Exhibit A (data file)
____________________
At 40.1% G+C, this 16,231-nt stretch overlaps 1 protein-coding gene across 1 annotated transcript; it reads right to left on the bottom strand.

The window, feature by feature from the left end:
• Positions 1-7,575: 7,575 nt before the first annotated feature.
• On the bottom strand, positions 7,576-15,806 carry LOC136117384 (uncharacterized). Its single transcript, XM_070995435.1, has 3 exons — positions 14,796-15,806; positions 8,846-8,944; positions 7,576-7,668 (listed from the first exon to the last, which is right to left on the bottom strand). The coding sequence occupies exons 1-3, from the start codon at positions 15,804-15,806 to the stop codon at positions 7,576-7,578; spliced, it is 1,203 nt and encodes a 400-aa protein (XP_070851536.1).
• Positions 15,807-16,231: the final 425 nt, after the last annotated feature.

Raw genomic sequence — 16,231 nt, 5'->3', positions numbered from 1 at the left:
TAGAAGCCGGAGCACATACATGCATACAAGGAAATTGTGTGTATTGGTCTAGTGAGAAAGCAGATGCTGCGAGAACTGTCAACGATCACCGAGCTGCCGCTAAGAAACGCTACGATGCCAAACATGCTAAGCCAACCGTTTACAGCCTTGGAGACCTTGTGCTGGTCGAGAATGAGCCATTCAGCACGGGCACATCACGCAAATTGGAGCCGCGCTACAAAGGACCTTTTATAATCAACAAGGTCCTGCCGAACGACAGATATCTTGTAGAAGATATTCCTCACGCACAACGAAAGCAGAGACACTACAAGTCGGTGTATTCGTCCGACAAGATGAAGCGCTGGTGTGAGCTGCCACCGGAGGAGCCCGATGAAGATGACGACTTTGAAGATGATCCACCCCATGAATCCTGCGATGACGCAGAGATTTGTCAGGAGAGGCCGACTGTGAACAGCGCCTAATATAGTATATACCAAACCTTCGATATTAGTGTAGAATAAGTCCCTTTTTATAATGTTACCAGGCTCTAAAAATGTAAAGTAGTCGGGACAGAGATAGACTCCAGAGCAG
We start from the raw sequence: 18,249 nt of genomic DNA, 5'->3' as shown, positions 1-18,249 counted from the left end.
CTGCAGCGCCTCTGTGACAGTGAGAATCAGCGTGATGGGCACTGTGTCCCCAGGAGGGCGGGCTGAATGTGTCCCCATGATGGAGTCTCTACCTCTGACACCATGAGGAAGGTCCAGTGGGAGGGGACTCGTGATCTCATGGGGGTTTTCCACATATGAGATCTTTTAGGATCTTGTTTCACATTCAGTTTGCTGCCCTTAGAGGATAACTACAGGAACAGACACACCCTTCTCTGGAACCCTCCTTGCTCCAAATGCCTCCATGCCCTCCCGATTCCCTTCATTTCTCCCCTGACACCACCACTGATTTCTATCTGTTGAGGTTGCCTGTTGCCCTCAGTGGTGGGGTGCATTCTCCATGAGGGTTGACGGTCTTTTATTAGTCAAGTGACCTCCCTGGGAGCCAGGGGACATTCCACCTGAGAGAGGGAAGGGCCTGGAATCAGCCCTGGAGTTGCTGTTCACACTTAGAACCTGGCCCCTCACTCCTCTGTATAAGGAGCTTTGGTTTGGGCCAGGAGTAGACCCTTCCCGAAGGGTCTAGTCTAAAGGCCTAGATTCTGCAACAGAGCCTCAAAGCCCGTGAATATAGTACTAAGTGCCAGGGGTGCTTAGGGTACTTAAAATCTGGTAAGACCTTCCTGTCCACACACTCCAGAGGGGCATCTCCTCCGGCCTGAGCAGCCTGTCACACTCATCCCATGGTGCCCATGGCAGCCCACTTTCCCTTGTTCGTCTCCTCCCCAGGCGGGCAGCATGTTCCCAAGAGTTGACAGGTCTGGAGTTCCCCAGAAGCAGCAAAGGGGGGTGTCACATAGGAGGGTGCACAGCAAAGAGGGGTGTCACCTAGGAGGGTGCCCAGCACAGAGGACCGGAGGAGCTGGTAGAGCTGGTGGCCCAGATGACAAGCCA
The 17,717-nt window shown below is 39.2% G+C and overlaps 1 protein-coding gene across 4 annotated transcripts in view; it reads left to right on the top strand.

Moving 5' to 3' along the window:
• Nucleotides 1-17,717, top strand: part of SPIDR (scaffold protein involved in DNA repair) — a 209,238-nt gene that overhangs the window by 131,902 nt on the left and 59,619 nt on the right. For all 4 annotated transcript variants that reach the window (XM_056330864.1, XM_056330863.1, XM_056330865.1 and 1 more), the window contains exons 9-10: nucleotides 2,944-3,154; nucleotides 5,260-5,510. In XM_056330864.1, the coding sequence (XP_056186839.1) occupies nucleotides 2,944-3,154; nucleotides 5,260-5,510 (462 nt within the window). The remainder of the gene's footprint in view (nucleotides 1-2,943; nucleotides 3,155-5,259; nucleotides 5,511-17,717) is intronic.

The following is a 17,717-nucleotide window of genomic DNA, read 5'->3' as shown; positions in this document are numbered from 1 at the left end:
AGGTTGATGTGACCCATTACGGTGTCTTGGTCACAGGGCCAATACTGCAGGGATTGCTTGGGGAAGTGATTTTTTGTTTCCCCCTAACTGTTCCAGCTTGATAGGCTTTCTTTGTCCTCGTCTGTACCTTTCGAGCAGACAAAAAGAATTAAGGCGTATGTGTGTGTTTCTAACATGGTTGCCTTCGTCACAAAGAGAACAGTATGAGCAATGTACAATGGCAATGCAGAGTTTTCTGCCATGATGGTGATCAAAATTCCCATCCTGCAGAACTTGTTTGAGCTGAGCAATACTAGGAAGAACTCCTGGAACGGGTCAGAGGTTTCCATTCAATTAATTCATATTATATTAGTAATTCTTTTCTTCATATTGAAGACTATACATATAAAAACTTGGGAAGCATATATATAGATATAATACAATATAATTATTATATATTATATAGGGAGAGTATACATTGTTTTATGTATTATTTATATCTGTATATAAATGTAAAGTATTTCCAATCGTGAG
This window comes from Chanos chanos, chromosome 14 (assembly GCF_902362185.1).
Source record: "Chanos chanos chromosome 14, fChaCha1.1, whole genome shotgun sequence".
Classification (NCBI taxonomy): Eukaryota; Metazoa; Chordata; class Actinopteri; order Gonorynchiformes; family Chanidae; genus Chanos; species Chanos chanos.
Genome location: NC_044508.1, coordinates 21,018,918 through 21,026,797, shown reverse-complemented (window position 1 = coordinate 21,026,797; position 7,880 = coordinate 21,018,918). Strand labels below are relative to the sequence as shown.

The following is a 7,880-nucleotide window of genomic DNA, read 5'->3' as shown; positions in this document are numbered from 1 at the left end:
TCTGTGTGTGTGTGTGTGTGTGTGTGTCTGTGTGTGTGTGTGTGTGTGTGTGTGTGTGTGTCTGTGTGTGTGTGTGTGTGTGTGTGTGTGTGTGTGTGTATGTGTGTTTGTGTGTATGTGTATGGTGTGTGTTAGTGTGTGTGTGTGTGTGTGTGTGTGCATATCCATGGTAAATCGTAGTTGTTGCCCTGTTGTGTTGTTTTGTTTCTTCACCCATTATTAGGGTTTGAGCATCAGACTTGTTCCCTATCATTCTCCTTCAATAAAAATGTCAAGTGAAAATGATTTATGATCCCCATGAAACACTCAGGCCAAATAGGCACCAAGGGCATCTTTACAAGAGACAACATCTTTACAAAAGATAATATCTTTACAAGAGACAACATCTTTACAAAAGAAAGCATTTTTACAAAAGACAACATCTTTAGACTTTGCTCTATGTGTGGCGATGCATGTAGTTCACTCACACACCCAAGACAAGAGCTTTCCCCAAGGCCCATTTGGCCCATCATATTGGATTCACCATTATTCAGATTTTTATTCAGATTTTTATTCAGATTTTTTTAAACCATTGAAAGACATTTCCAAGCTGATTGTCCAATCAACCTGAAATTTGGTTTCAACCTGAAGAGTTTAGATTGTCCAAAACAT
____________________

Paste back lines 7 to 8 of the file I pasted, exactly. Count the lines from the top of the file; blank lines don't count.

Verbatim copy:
TAGAAGCCGGAGCACATACATGCATACAAGGAAATTGTGTGTATTGGTCTAGTGAGAAAGCAGATGCTGCGAGAACTGTCAACGATCACCGAGCTGCCGCTAAGAAACGCTACGATGCCAAACATGCTAAGCCAACCGTTTACAGCCTTGGAGACCTTGTGCTGGTCGAGAATGAGCCATTCAGCACGGGCACATCACGCAAATTGGAGCCGCGCTACAAAGGACCTTTTATAATCAACAAGGTCCTGCCGAACGACAGATATCTTGTAGAAGATATTCCTCACGCACAACGAAAGCAGAGACACTACAAGTCGGTGTATTCGTCCGACAAGATGAAGCGCTGGTGTGAGCTGCCACCGGAGGAGCCCGATGAAGATGACGACTTTGAAGATGATCCACCCCATGAATCCTGCGATGACGCAGAGATTTGTCAGGAGAGGCCGACTGTGAACAGCGCCTAATATAGTATATACCAAACCTTCGATATTAGTGTAGAATAAGTCCCTTTTTATAATGTTACCAGGCTCTAAAAATGTAAAGTAGTCGGGACAGAGATAGACTCCAGAGCAG
We start from the raw sequence: 18,249 nt of genomic DNA, 5'->3' as shown, positions 1-18,249 counted from the left end.